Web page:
There is more anger in the industry about Habeck’s gas price brake than anyone thinks it’s good for. Even if the government’s plan was intended as a dampener against high energy loads, from the point of view of the supposed beneficiaries it is too bureaucratic and of little use. And then there is the EU.
It may be very expensive for taxpayers and yet it is not really of any use to many companies. The German gas price brake should help energy-intensive companies in particular not to get into critical situations in the face of sharply rising gas prices.
Because with such companies that consume more than 1.5 million kilowatt hours of gas, the management is quickly faced with the existential threat to the entire company if the energy costs threaten to eat up all profits. But the fact is: in some cases, the application for state aid means more danger than rescue.
Small and medium-sized companies with a consumption of less than 1.5 million kWh remain comparatively unburdened. The same rules apply to them as to private consumers. The state caps the price of gas at twelve cents per kilowatt hour – for 80 percent of consumption. Above that, the market price applies. Anyone who is now also able to significantly reduce their requirements, possibly even by twenty percent, will get away with a black eye.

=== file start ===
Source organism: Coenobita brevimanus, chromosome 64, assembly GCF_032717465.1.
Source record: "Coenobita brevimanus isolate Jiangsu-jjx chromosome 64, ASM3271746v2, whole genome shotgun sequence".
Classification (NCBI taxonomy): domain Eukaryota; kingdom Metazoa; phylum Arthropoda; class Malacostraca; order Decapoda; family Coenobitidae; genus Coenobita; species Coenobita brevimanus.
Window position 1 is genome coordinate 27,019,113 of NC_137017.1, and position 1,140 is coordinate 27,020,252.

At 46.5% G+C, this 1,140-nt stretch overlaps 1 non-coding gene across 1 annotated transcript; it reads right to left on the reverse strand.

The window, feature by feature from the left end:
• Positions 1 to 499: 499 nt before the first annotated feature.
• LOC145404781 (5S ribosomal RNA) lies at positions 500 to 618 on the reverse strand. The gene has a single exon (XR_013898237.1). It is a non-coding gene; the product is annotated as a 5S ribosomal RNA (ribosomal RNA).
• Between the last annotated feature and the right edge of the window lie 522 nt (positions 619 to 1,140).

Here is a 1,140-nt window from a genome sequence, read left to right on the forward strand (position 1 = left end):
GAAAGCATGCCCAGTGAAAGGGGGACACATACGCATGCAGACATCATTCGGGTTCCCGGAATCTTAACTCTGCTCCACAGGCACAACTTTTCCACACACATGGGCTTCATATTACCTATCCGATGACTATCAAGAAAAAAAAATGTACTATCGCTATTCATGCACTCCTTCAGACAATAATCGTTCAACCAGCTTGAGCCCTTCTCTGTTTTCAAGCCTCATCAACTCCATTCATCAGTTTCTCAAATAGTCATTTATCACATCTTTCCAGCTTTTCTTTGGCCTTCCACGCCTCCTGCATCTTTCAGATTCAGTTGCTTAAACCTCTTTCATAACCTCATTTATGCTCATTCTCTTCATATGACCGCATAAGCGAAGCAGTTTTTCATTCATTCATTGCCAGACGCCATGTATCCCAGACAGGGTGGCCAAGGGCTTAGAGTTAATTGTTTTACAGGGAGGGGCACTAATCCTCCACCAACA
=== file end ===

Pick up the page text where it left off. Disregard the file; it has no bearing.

The situation is completely different for large customers. On the one hand, the savings potential is low – aluminum production, cement production or iron casting cannot be operated on a small flame. In addition, unlike private consumers, there is a complicated application process and the design of the aid, which can really get a company into trouble in terms of accounting.
This is largely due not even to the German administrative system, but to Brussels requirements. When it came to negotiations for a European solution, Germany arrived with a handicap. Quick shots from Berlin, such as the provision of 200 billion euros for aid, had annoyed the partners. The other EU members saw what the Germans were doing to their medium-sized companies as distorting competition.
And so, after much back and forth, the German ideas for further aid were not well received. The EU made sure that a simple solution – such as a blanket price cap for companies of seven cents for gas – did not get into the Brussels subsidy regulations.